freight rates

Freight rates rose sharply in 2020 and continue to remain elevated this year. Since last May, the freight market has grown almost uninterruptedly.

While this ascent has benefitted carriers, CPG shippers have paid the price in rising freight rates that came on the heels of many continuous months of favorable pricing.

There are many different reasons behind these climbing freight rates, so we have decided to analyze each component driving up prices.

This week, we will focus on the housing market and its effects on freight volume. When combined with massive retail volume and produce season, this is causing rates to remain elevated.

Like other sectors of the economy, when the housing market is on an upswing, it can create capacity challenges for shippers by adding freight volume in building materials and complementary goods.

The housing market is currently booming, and its impact can affect shippers even if they operate in other markets.

Tight Housing Market Adds Freight Volume 

Similarly to the consumer goods sector, the housing market experienced a robust final two quarters of 2020. Despite dips in the spring and early summer, the housing market posted massive existing home sales during the second half of the year.

According to the below graph from the National Association of Realtors, from July of 2020 until March of 2021, the market has posted near-continuous double-digit year-over-year growth figures.

And as we emerge from the constraints of the pandemic, experts are calling for more of the same in 2021.

“We expect (home) sales to grow 7 percent and prices to rise another 5.7 percent on top of 2020’s already high levels,” said chief economist Danielle Halle said in an interview with Forbes.

“While we expect mortgage rates to tick up gradually, sales and price growth will be propelled by still strong demand, a recovering economy, and still low mortgage rates.”

These home sales are buoyed by newfound demand from millennials, who had previously largely been seen as renters. According to an article published by Business Insider, “the millennial homeownership rate has climbed to 47.9% from 40% just three years ago.”

But that increased demand has pushed the market into a substantial shortage. According to a report from Jefferies Financial Group, the US is short 2.5 million homes compared to demand.

That shortage is increasing new home construction, albeit still at a much slower than needed clip, adding more building material volume to the freight market and eating up capacity in the process.

This trend is especially consequential for the rail shipping capacity.

“Home building is the biggest driver of lumber and wood products carloads. Given the home affordability issues in many places, lack of adequate inventory, and people looking for more space with single family homes who aren’t going to go back to offices, lumber and forest products could be a positive for rail volumes for some time,” said Mike Baudendistel, FreightWaves market expert for rail and intermodal.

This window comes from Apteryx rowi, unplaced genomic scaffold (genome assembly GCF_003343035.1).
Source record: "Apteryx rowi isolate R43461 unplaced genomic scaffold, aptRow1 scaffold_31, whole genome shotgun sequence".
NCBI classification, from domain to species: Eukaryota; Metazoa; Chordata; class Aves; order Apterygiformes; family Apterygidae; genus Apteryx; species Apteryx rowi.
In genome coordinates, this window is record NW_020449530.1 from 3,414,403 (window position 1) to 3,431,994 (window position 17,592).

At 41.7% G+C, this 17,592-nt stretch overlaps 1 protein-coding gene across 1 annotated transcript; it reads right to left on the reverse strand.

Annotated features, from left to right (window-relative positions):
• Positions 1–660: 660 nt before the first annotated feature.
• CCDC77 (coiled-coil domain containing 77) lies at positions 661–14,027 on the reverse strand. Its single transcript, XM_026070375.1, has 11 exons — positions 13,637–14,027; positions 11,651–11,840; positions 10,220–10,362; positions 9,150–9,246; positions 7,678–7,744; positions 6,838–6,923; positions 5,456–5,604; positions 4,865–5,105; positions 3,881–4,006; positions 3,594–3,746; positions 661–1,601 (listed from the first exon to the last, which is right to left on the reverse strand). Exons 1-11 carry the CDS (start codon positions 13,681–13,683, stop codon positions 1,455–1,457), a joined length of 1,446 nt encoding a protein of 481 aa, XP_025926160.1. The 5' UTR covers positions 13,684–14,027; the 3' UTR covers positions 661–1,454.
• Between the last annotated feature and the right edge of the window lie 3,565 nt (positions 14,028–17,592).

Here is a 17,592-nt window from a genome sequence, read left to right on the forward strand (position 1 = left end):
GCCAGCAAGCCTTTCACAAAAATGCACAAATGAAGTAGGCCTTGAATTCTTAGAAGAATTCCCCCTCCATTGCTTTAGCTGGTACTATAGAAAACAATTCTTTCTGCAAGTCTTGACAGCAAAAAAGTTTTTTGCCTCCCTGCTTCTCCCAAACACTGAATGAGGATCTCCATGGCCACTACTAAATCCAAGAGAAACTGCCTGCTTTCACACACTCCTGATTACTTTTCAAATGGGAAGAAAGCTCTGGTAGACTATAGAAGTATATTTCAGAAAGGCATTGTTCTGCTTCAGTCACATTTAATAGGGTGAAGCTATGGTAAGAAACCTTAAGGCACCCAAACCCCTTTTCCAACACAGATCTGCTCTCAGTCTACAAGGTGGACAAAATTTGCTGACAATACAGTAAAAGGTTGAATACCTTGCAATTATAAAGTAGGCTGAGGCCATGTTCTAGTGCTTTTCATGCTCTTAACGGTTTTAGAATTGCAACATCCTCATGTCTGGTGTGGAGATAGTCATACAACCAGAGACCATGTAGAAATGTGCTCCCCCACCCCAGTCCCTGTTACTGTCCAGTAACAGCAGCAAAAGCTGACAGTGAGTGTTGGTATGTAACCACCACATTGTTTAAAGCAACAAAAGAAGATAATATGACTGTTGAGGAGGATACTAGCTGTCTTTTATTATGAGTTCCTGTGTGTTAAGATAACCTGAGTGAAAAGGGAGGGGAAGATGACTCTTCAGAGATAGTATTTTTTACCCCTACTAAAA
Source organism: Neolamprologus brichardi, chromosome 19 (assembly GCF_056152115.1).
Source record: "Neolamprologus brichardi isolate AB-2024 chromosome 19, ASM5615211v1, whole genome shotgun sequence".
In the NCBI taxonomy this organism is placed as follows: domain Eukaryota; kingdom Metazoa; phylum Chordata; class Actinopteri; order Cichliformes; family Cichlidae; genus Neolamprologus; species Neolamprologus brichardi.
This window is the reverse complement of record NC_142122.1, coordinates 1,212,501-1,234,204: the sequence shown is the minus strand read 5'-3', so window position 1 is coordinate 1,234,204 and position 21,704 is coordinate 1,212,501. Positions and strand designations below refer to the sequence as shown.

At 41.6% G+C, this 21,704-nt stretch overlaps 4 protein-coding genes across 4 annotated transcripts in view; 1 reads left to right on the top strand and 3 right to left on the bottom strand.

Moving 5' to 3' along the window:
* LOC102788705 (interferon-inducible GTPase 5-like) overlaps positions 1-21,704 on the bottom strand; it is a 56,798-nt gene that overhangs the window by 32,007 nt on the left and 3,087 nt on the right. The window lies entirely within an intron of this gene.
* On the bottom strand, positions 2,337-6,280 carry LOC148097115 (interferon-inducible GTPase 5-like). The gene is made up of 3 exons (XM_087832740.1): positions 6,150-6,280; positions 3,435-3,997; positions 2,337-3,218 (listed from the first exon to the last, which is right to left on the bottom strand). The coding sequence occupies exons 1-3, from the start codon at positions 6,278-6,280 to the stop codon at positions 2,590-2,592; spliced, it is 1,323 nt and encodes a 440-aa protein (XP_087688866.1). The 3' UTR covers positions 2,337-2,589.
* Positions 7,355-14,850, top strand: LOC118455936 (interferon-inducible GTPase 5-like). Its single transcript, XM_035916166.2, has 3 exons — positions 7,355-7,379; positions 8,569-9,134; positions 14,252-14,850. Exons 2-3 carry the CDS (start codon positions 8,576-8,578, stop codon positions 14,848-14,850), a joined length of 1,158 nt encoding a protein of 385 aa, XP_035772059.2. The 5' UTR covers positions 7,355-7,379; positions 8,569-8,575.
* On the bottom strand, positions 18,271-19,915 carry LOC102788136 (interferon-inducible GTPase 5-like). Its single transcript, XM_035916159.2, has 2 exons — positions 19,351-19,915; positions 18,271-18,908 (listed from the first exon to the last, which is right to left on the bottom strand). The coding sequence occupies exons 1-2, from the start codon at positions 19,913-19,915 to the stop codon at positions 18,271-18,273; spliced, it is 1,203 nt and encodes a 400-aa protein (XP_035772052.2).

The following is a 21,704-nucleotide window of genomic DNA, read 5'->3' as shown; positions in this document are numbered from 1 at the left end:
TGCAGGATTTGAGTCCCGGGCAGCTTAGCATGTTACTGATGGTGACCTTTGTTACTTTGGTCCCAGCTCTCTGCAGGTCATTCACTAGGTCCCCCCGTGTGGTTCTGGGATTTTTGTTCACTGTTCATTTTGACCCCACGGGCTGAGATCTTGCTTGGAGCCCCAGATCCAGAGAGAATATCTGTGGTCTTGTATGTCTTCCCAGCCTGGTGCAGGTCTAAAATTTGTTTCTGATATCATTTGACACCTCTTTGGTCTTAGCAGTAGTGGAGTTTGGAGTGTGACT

According to FreightWaves, new single-family homes under construction have risen by 51% over the past five years, and total construction spending is up 77%.

Those increases equate to more freight in the marketplace, and, regardless of its location or mode of transport, it takes available capacity that could otherwise be used to transport CPG freight, which drives up rates.

This homebuying trend, in part, is driving growth in the industrial production sector, and analysts from Deutsche Bank predict a year-over-year growth rate of 7.8% in quarters two through four. It is not likely that we see these trends reverse any time soon.

Homeownership Drives Demand and Increases Freight Rates

Along with adding construction volume to the freight, new homeownership spurs demand in several other sectors, causing similar issues.

In an interview with CNBC, Whirlpool CEO Mark Bitzer states that demand for home goods and appliances is increasing, and the trend is likely to continue. His company reported a 24% increase in sales when compared to a year ago and has forecasted 13% growth again this year.

Bitzer said sector sales will be furthered by the increased demand in the housing market, and this trend will continue in the coming years. And direct payments from the government are helping to drive consumer spending.

Those direct payments are not just driving appliances and strictly home good sales. They are also spilling over to other consumer goods areas. Retail sales, including food services, increased 9.8% sequentially in March, according to Thursday Census Bureau data. These figures represent a 27.7% increase in sales for the month and 14.3% for the first quarter in year-over-year comparisons.

That added demand is also adding volume, and when combined with produce season, it is also shrinking available capacity. This phenomenon drives up market rates across the board.

Work with a Dedicated Logistics Partner

Shippers will potentially see some relief on the back half of the year as truck manufacturers increase output to give carriers additional capacity to handle the heightened volume. Moreover, demand for truck driving school is hitting a fever pitch and will add more drivers to the labor pool, which currently sits about 50,000 short of demand.

Until then, it will benefit shippers to work with a dedicated logistics partner to ensure conditions do not jeopardize profitability. A true freight partner can help your organization accurately forecast costs and find more favorable pricing through consolidation or mode optimization practices.

To see the difference a true logistics partner can make, reach out to Zipline Logistics today.

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